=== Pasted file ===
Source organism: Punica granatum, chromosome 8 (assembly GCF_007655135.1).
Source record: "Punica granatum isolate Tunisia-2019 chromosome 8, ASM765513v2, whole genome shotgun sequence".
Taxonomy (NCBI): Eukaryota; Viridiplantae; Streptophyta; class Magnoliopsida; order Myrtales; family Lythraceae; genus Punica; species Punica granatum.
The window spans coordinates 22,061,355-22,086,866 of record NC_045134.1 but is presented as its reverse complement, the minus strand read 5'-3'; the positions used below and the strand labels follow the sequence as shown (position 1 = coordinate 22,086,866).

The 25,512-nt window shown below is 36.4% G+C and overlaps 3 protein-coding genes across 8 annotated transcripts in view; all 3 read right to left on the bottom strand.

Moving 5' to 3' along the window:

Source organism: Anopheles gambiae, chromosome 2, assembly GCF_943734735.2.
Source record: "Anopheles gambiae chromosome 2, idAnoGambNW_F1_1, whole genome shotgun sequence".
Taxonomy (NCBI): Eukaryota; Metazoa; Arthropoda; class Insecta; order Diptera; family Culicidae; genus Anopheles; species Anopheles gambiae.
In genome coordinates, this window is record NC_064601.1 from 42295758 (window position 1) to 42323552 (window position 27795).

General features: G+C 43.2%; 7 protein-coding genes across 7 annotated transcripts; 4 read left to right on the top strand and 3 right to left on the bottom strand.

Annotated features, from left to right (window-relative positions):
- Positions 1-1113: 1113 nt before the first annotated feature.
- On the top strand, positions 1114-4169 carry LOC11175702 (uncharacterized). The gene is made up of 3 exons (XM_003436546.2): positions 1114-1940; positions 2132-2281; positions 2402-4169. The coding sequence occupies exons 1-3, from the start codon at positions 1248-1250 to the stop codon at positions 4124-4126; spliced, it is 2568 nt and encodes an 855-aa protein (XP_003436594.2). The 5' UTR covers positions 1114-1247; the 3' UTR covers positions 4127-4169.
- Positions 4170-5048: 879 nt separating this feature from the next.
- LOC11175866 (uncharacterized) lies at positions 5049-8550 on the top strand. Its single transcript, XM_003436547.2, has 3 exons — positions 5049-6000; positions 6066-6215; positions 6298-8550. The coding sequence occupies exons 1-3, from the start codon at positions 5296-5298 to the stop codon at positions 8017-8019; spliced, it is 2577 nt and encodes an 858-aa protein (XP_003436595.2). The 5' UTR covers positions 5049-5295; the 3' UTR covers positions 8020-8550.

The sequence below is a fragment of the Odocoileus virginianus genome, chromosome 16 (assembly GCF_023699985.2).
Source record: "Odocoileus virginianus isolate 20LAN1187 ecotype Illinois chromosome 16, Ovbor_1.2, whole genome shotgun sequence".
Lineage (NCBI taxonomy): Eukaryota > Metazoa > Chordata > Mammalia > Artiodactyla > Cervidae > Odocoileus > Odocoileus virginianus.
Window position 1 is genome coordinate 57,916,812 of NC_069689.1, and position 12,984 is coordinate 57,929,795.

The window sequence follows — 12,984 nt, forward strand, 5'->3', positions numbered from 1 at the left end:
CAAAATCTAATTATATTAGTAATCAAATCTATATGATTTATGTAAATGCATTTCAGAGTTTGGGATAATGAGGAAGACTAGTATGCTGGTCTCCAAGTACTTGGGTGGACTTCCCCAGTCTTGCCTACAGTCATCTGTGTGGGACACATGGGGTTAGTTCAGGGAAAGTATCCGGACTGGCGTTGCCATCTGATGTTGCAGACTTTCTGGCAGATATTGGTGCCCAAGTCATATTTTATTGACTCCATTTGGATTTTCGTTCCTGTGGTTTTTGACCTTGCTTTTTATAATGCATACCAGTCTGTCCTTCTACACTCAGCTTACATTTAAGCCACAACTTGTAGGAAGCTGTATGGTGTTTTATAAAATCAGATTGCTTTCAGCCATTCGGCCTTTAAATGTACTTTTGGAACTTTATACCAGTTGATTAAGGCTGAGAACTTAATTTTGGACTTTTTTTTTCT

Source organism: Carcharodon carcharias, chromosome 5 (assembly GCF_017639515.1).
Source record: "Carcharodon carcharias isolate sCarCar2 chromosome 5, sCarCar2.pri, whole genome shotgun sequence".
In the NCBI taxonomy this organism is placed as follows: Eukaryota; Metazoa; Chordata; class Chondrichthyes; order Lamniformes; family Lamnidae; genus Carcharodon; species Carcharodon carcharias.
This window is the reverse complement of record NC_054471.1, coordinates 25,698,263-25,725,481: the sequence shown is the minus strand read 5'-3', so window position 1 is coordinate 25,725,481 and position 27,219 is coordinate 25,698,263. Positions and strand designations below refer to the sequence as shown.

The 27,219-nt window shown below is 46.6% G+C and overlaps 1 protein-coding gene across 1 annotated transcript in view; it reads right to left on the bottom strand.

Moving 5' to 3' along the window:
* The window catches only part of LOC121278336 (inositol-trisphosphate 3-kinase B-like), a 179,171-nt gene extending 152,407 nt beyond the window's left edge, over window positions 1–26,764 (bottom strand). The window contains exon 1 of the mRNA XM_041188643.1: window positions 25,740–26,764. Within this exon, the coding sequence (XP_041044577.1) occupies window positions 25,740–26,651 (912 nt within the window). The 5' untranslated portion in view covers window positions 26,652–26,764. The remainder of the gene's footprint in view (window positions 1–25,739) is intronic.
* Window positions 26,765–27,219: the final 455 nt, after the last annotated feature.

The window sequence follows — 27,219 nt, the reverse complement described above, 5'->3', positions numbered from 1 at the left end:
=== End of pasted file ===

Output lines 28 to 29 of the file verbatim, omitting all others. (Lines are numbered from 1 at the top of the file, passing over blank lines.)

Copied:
Moving 5' to 3' along the window:
* The window catches only part of LOC121278336 (inositol-trisphosphate 3-kinase B-like), a 179,171-nt gene extending 152,407 nt beyond the window's left edge, over window positions 1–26,764 (bottom strand). The window contains exon 1 of the mRNA XM_041188643.1: window positions 25,740–26,764. Within this exon, the coding sequence (XP_041044577.1) occupies window positions 25,740–26,651 (912 nt within the window). The 5' untranslated portion in view covers window positions 26,652–26,764. The remainder of the gene's footprint in view (window positions 1–25,739) is intronic.